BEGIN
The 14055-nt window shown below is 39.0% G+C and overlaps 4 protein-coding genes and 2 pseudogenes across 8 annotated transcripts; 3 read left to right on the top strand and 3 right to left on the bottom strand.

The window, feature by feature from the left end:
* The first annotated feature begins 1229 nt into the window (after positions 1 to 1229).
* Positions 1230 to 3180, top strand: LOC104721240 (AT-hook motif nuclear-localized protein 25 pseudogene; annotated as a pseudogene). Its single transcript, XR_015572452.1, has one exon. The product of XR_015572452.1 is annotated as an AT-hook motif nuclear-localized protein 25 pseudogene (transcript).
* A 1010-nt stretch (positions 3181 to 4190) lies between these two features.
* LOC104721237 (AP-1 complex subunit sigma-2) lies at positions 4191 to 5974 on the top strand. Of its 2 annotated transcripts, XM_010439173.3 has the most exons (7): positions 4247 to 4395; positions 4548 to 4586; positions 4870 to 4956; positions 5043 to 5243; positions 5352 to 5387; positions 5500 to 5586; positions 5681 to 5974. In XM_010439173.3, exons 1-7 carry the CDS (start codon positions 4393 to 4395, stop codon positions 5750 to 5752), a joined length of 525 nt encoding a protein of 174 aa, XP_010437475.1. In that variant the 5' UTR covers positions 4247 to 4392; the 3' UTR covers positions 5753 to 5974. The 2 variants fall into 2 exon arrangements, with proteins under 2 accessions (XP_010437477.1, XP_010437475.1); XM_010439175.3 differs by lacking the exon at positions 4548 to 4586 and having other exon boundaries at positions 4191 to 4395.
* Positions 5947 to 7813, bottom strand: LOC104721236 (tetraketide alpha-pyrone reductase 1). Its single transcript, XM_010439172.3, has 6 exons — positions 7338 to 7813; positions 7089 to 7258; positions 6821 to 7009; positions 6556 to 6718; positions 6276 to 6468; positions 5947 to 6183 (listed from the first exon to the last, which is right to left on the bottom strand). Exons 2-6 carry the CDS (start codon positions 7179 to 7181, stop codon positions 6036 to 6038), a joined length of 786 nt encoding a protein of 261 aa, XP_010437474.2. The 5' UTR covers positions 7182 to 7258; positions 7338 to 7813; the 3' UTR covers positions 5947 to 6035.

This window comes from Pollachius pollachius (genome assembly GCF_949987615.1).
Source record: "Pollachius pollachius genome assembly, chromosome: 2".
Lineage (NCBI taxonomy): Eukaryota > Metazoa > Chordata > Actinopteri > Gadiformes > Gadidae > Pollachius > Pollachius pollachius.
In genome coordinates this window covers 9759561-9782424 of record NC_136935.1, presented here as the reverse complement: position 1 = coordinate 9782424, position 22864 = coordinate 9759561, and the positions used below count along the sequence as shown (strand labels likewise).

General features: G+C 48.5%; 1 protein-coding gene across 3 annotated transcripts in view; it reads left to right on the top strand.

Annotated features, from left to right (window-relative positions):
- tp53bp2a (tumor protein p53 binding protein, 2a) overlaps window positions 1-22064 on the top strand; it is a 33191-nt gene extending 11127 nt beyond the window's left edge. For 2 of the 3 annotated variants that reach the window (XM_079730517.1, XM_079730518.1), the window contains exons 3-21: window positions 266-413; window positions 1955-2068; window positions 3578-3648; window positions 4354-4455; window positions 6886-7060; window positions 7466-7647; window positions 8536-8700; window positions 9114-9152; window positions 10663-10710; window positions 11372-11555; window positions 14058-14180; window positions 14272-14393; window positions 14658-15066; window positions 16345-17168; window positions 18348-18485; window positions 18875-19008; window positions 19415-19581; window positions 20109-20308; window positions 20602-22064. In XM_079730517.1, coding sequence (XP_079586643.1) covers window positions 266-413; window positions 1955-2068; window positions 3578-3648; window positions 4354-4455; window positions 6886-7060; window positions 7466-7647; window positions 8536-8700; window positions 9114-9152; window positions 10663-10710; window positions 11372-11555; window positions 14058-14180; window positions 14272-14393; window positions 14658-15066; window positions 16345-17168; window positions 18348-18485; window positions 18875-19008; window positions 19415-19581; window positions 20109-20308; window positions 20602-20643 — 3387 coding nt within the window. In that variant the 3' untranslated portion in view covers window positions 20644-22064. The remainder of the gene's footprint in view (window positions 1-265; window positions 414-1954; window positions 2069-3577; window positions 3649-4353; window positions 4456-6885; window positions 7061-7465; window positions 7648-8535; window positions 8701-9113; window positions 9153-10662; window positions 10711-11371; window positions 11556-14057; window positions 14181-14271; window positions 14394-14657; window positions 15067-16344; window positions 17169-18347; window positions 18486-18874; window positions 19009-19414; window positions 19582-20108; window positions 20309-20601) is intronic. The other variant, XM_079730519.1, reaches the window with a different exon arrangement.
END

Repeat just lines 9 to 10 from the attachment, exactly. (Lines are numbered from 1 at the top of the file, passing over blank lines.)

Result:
Source record: "Pollachius pollachius genome assembly, chromosome: 2".
Lineage (NCBI taxonomy): Eukaryota > Metazoa > Chordata > Actinopteri > Gadiformes > Gadidae > Pollachius > Pollachius pollachius.